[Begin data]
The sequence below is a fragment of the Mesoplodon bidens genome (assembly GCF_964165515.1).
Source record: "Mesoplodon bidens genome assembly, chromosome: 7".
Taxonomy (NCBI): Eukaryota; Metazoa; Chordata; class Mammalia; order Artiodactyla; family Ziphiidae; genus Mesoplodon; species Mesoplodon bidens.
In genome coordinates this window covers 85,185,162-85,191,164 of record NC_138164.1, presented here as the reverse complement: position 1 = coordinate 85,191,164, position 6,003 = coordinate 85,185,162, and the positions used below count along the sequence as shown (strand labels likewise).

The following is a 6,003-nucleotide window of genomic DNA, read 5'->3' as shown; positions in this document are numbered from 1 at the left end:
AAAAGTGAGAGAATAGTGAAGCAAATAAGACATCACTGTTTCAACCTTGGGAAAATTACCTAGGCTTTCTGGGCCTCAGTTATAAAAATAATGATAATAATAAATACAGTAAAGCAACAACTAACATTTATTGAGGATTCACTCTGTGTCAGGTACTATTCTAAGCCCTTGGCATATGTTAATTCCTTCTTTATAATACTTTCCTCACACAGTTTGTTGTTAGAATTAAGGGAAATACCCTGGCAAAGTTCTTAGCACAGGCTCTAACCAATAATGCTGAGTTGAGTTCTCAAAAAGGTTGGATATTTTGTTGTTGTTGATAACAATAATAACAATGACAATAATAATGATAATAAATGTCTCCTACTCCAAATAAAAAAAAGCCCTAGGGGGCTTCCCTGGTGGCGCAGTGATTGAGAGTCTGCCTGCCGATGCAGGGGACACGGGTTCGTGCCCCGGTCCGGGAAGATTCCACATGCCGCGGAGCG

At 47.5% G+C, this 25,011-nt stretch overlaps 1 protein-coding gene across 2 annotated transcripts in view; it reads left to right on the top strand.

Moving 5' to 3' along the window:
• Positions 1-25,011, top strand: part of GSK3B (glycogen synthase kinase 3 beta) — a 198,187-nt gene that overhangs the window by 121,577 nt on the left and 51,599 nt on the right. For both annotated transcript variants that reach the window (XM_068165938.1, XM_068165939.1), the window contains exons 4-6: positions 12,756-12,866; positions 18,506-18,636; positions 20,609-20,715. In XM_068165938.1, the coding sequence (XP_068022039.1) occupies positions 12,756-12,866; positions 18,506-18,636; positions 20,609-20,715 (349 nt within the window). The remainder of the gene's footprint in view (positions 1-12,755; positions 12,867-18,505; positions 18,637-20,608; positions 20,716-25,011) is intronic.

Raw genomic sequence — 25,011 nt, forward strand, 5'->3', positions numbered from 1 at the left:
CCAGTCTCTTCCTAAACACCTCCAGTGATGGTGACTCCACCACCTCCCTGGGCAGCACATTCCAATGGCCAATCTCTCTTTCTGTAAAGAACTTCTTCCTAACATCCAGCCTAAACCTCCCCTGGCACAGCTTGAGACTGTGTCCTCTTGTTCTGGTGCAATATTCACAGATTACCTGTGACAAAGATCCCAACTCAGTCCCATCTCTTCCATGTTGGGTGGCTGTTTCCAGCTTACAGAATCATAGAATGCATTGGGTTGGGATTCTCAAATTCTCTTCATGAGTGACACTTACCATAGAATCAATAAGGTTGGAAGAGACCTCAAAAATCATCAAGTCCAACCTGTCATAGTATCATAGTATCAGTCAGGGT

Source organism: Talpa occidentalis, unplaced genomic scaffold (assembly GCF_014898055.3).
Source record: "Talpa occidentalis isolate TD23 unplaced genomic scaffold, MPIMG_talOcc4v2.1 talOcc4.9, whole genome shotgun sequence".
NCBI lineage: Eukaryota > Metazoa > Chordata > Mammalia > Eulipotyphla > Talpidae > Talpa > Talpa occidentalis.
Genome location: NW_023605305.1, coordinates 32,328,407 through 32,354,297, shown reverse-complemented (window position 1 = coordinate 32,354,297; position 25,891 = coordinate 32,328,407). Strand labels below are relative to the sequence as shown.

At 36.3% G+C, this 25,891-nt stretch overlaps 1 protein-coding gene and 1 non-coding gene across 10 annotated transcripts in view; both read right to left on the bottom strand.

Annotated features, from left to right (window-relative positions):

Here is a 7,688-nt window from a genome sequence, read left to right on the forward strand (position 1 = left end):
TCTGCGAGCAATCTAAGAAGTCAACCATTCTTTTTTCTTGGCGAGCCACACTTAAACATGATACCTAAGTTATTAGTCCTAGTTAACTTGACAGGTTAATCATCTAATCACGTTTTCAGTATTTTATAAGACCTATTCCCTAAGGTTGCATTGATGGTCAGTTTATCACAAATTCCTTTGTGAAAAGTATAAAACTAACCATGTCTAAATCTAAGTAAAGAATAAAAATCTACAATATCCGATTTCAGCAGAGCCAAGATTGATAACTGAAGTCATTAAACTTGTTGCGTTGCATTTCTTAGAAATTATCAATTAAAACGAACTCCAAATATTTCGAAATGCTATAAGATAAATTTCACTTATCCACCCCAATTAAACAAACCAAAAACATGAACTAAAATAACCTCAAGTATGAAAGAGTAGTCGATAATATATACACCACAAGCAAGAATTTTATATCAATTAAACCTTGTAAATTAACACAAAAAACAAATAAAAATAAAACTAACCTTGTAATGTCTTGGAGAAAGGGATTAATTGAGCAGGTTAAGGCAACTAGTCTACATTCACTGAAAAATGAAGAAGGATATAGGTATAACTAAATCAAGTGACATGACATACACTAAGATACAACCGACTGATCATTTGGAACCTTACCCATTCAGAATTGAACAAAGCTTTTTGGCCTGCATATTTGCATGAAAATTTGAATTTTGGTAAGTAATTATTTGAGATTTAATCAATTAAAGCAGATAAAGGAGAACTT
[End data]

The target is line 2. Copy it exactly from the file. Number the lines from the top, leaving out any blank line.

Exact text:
Source record: "Mesoplodon bidens genome assembly, chromosome: 7".